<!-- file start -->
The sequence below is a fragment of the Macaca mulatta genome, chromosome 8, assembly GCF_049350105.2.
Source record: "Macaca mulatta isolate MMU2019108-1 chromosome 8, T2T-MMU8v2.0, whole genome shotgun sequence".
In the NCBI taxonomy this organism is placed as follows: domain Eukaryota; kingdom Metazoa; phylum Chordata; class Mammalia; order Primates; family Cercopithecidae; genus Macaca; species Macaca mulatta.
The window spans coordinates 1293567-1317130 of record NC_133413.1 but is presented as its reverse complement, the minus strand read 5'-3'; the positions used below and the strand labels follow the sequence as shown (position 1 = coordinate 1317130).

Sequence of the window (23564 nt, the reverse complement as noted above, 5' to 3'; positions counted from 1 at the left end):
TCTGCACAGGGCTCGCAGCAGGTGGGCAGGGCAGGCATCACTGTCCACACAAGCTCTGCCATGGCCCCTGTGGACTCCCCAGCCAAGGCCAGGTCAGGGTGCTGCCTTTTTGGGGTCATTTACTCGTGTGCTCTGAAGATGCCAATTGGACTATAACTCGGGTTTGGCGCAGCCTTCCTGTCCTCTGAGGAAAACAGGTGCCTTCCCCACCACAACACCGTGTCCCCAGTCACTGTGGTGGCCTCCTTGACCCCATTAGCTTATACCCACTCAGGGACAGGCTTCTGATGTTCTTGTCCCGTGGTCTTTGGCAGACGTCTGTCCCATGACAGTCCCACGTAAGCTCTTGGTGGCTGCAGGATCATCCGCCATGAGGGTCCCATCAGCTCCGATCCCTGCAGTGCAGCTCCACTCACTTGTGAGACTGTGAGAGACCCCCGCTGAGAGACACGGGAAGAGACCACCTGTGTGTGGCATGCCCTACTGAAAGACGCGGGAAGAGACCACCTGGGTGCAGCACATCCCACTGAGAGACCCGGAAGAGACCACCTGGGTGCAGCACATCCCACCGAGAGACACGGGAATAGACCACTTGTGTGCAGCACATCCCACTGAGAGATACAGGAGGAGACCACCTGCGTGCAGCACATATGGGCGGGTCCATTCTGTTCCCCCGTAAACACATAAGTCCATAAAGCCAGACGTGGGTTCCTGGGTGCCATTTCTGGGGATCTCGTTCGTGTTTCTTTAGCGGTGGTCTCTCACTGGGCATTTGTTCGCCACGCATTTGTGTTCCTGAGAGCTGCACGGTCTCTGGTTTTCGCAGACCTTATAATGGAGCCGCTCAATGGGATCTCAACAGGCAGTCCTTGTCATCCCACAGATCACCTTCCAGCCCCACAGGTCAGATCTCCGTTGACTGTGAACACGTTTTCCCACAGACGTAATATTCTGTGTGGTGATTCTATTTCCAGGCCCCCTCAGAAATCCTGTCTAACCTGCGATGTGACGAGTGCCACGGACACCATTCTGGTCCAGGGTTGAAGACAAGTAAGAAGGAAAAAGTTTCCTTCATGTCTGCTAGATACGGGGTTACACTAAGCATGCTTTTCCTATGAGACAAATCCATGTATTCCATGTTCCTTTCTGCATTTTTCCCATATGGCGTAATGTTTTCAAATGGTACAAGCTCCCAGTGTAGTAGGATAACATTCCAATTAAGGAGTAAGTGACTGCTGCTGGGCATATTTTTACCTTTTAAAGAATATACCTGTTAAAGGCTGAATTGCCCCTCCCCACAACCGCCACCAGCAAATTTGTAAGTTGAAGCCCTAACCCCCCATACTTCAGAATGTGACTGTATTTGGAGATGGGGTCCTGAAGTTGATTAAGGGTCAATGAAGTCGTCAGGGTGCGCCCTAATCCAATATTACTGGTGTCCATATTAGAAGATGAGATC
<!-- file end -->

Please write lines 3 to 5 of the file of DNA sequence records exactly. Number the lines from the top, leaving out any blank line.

In the NCBI taxonomy this organism is placed as follows: domain Eukaryota; kingdom Metazoa; phylum Chordata; class Mammalia; order Primates; family Cercopithecidae; genus Macaca; species Macaca mulatta.
The window spans coordinates 1293567-1317130 of record NC_133413.1 but is presented as its reverse complement, the minus strand read 5'-3'; the positions used below and the strand labels follow the sequence as shown (position 1 = coordinate 1317130).

Sequence of the window (23564 nt, the reverse complement as noted above, 5' to 3'; positions counted from 1 at the left end):